Later in the day, the clouds came back and it got quite chilly out, but didn’t rain. We could see major changes in the landscape as it moved away from the mountainous Gaspé region, south into more agricultural land. Busy little sea-side (or by this time, perhaps it’s better to say river-side) towns dotted the coastline.

We also noticed a thinning of the St. Lawrence, and could finally see land on the opposite side.

The village closest to the campground, Saint-Jean-Port-Joli, is very attractive and quaint looking, with lots of quirky sculptures sitting around and nice signage for shops and cafés. But it was close to 6PM so we didn’t stop.

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We snagged a simply lovely site at the edge of a small inlet (site #33) and there are few enough folks here that we could use the empty site next door (#31) to pull Roomba up parallel to the shoreline, rather than the normal perpendicular. Our awning faces the water, and there are big rocks that might need exploring in the AM.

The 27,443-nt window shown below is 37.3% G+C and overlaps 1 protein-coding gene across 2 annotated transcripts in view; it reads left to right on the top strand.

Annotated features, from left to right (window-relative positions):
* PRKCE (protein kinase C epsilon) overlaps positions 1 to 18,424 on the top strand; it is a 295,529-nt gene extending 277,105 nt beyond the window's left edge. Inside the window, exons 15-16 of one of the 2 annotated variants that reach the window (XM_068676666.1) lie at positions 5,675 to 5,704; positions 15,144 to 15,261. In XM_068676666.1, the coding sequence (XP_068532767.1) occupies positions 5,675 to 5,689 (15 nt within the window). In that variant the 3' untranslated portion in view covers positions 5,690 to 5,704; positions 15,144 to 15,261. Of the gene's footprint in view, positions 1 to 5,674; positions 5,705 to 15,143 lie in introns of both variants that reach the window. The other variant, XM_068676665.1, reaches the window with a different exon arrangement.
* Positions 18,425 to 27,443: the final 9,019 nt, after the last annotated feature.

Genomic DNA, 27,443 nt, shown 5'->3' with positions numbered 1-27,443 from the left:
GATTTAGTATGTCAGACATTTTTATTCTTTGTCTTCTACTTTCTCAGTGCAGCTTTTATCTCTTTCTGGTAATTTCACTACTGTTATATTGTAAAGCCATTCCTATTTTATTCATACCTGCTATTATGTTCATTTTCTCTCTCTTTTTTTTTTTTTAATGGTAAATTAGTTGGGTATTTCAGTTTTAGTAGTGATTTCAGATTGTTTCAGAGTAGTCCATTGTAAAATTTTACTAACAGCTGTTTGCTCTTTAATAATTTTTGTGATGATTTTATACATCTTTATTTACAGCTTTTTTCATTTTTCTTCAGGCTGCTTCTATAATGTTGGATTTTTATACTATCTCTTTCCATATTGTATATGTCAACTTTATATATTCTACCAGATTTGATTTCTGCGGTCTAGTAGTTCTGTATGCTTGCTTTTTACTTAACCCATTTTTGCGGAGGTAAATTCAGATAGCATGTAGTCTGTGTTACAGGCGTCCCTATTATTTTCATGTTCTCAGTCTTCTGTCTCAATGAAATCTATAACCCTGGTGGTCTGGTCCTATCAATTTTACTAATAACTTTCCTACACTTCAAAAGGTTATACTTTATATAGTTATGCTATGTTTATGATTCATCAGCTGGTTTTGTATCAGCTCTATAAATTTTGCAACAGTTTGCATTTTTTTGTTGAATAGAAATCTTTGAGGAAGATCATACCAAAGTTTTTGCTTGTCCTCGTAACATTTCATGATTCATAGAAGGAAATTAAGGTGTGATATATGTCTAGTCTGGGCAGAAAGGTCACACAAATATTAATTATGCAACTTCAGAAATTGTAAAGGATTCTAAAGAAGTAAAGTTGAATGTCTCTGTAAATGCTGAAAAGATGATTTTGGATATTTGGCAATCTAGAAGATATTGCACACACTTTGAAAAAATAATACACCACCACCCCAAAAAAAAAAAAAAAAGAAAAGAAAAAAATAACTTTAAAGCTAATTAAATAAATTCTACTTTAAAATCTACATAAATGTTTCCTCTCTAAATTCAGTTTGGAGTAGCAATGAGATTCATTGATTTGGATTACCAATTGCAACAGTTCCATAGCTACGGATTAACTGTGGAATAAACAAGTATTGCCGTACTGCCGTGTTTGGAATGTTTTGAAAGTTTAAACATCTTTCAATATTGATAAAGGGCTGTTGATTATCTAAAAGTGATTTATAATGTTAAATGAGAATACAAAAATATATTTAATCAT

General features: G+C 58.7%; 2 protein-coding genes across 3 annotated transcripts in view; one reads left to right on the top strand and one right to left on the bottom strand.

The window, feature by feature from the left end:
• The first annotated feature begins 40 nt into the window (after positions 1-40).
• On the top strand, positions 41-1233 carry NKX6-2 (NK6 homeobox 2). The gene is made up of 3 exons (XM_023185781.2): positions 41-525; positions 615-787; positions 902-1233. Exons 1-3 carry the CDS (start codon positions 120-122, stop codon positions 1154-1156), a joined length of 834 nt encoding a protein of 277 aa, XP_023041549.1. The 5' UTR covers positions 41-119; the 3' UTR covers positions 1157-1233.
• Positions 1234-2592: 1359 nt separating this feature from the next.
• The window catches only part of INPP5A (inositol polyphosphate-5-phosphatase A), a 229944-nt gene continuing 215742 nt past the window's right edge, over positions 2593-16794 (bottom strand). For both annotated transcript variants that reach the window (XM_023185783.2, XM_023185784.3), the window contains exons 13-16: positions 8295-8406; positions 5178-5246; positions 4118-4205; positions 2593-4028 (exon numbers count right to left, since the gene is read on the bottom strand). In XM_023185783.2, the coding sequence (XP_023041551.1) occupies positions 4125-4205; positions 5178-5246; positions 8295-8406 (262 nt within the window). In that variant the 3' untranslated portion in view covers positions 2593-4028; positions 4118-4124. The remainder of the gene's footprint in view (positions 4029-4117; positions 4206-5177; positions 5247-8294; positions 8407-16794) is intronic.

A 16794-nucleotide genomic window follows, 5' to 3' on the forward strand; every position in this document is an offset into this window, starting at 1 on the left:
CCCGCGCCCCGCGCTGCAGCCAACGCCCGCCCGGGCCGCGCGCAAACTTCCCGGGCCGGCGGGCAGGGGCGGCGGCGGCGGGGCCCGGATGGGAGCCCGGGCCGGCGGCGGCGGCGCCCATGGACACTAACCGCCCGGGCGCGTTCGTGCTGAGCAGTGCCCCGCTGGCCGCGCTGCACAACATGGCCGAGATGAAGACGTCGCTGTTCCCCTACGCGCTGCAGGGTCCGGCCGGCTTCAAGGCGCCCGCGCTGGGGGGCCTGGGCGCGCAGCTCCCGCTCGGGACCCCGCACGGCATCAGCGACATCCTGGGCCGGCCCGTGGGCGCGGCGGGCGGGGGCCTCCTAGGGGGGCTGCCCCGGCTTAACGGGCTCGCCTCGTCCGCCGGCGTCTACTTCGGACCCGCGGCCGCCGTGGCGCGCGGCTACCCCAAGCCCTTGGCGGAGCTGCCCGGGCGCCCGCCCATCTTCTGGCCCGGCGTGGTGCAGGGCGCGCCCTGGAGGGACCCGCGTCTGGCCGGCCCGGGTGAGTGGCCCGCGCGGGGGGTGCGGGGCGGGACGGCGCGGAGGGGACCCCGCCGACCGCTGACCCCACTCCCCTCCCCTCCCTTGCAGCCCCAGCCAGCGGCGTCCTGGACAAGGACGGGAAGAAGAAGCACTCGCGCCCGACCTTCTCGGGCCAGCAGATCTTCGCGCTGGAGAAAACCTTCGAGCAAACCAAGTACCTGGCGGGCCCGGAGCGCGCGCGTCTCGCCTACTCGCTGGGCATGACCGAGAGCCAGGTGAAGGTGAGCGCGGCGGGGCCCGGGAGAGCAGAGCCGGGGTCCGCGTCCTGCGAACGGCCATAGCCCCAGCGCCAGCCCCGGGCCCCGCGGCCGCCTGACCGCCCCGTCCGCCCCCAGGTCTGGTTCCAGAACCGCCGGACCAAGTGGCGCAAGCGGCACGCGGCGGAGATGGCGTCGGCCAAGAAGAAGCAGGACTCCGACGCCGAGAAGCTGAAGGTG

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A near neighbor is an Alto owner — Benoit and Gisanne (?) who live nearby, we guess, in Quebec province. They really lucked out on obtaining their model 1743 (fixed roof): they’d put in their order with Denis Messier at Safari Condo this past June, and had put down a deposit. Then they saw one up for sale in the classifieds, and they were something like the fifth caller. The seller had used it once, didn’t like the trailer part and wanted a VR-self-contained (conversion van from Safari Condo), and was selling his brand new, 2016 – 1743 model for the price he paid. They agreed (rather than wait for their own to be built in 18 months), and made the purchase after seeing it.